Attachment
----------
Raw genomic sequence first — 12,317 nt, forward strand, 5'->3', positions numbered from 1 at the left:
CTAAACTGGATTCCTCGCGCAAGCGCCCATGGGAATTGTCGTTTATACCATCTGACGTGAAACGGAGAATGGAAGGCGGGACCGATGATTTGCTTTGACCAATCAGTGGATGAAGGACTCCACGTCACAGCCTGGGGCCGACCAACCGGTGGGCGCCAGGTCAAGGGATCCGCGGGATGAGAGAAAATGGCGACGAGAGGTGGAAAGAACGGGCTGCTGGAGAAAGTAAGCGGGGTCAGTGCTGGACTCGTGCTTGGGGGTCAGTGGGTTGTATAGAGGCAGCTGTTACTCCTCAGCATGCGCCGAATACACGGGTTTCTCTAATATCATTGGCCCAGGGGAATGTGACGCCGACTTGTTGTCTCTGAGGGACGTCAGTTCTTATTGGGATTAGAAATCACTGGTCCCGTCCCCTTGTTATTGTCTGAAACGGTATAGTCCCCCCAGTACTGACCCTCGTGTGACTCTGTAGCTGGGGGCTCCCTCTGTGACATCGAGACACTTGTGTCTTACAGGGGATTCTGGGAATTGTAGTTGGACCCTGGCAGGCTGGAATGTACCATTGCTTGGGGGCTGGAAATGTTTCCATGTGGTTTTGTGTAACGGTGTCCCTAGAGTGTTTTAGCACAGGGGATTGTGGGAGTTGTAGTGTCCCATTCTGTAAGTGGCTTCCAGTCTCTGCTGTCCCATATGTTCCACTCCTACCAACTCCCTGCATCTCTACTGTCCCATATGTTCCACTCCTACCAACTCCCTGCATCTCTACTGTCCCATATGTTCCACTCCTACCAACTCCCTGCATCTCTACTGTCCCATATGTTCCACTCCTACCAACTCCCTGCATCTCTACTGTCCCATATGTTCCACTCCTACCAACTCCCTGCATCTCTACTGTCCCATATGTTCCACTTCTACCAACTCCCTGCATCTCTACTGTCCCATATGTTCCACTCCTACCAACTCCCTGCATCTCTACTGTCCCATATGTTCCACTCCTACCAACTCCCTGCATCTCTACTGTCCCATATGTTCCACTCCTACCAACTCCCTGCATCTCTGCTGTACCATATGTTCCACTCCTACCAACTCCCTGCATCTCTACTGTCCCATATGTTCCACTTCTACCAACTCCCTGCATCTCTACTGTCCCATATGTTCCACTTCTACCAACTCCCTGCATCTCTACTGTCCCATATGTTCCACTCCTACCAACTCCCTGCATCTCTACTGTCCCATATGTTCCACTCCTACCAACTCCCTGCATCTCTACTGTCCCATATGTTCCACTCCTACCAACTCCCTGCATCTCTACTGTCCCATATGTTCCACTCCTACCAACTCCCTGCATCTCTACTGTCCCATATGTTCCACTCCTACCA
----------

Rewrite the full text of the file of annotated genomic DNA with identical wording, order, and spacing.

Raw genomic sequence first — 12,317 nt, forward strand, 5'->3', positions numbered from 1 at the left:
CTAAACTGGATTCCTCGCGCAAGCGCCCATGGGAATTGTCGTTTATACCATCTGACGTGAAACGGAGAATGGAAGGCGGGACCGATGATTTGCTTTGACCAATCAGTGGATGAAGGACTCCACGTCACAGCCTGGGGCCGACCAACCGGTGGGCGCCAGGTCAAGGGATCCGCGGGATGAGAGAAAATGGCGACGAGAGGTGGAAAGAACGGGCTGCTGGAGAAAGTAAGCGGGGTCAGTGCTGGACTCGTGCTTGGGGGTCAGTGGGTTGTATAGAGGCAGCTGTTACTCCTCAGCATGCGCCGAATACACGGGTTTCTCTAATATCATTGGCCCAGGGGAATGTGACGCCGACTTGTTGTCTCTGAGGGACGTCAGTTCTTATTGGGATTAGAAATCACTGGTCCCGTCCCCTTGTTATTGTCTGAAACGGTATAGTCCCCCCAGTACTGACCCTCGTGTGACTCTGTAGCTGGGGGCTCCCTCTGTGACATCGAGACACTTGTGTCTTACAGGGGATTCTGGGAATTGTAGTTGGACCCTGGCAGGCTGGAATGTACCATTGCTTGGGGGCTGGAAATGTTTCCATGTGGTTTTGTGTAACGGTGTCCCTAGAGTGTTTTAGCACAGGGGATTGTGGGAGTTGTAGTGTCCCATTCTGTAAGTGGCTTCCAGTCTCTGCTGTCCCATATGTTCCACTCCTACCAACTCCCTGCATCTCTACTGTCCCATATGTTCCACTCCTACCAACTCCCTGCATCTCTACTGTCCCATATGTTCCACTCCTACCAACTCCCTGCATCTCTACTGTCCCATATGTTCCACTCCTACCAACTCCCTGCATCTCTACTGTCCCATATGTTCCACTCCTACCAACTCCCTGCATCTCTACTGTCCCATATGTTCCACTTCTACCAACTCCCTGCATCTCTACTGTCCCATATGTTCCACTCCTACCAACTCCCTGCATCTCTACTGTCCCATATGTTCCACTCCTACCAACTCCCTGCATCTCTACTGTCCCATATGTTCCACTCCTACCAACTCCCTGCATCTCTGCTGTACCATATGTTCCACTCCTACCAACTCCCTGCATCTCTACTGTCCCATATGTTCCACTTCTACCAACTCCCTGCATCTCTACTGTCCCATATGTTCCACTTCTACCAACTCCCTGCATCTCTACTGTCCCATATGTTCCACTCCTACCAACTCCCTGCATCTCTACTGTCCCATATGTTCCACTCCTACCAACTCCCTGCATCTCTACTGTCCCATATGTTCCACTCCTACCAACTCCCTGCATCTCTACTGTCCCATATGTTCCACTCCTACCAACTCCCTGCATCTCTACTGTCCCATATGTTCCACTCCTACCA